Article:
dSPACE Studio Ltd, AIA
Quoting the architect: "We designed a minimal 1/2" drywall reveal joint that runs below the crown molding. This subtle detail creates a shadow line between the drywall and crown molding. The same 1/2" reveal occurs at the top of the baseboard to separate the 1-1/2" wood trim band that flows from the base and around the doorways and portals."
In my opinion details like this take architectural elements beyond just being very nice and make them truly superb!
Tip: There are ways to give the look of very wide crown molding that are less costly than buying very large-profile moldings. In this detail shot, notice the two layers of drywall creating ceiling detail. These two extra pieces give the illusion of an exceptionally wide crown molding — and they do it without having to come so far down the wall.
dSPACE Studio Ltd, AIA
In the powder room, this same two-layer drywall ceiling detail gives the illusion that there is crown molding without actually using any at all. If you have an 8-foot ceiling, but would like the look of crown molding, this would be a great option that wouldn't make the ceiling look lower.
Create a very wide look by combining more than one type of molding.
This application uses a wide, flat band of patterned trim below the crown molding to extend the overall width. Even though the architecture is traditional, the look of the room is pretty contemporary, owing to the light fixtures and furnishings.
Tip: One way to get the look of wide crown molding without the hefty price tag is to use a narrower crown molding and also buy another narrow trim.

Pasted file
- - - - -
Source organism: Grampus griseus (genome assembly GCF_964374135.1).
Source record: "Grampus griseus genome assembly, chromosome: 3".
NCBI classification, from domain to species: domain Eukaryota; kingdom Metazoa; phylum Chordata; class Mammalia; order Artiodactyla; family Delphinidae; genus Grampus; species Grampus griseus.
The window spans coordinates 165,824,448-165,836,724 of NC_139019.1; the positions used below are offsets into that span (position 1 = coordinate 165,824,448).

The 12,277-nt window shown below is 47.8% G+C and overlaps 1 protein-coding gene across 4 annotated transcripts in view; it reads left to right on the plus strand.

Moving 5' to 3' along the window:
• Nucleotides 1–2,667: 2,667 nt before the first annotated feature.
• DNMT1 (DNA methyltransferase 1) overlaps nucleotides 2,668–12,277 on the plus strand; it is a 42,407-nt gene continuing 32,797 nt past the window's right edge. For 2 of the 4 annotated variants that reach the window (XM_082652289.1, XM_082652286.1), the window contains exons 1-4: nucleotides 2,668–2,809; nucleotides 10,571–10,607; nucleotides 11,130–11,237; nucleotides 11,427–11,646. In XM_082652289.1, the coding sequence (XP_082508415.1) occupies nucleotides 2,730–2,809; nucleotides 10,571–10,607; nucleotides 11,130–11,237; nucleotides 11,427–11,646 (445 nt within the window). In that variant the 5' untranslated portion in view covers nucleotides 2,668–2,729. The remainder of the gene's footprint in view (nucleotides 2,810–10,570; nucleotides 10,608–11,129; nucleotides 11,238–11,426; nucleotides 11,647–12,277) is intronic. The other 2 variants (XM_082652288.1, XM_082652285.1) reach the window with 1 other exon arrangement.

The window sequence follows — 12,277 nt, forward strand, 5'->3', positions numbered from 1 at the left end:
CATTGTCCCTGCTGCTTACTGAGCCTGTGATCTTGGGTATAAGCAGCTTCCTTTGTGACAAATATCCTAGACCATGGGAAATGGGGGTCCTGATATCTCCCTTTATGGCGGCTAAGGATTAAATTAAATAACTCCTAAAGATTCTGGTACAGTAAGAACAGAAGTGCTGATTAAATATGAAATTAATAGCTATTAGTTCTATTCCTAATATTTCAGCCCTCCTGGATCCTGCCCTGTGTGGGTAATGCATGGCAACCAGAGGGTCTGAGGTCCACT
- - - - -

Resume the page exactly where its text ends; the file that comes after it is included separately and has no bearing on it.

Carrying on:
Put the crown molding up, and then put the narrow trim up so that the top of it is 2" below the bottom of the crown molding. Paint both moldings and the strip of bare wall between them the same color. It will look like it is all one very wide piece of crown molding.
This detail shot shows the flat, decorative trim beneath the crown molding with a strip of narrow trim below that to finish it off.
Do you have to use the same molding throughout your home?
The short answer is no.
Here is the slightly longer answer: If you have a uniform ceiling height throughout the home and your rooms are similar in proportion, then using the same molding can create a nice flow. In this living room they have continued the same molding from the entryway. Not only that, but they have used the molding as the cornices for the window treatments, giving them a seamless look.
If your home has 14-foot-high ceilings in the entryway and living room, but then changes to 9 feet in the bedrooms, vary the size of the moldings to be in correct proportion with the scale of the rooms.
Can you have crown moldings if you don't have high ceilings?
Most of us live with much lower ceilings than in the last several examples, but that doesn't mean we can't have crown molding. One just needs to continue to consider the scale of the room and the style of the home and furnishings.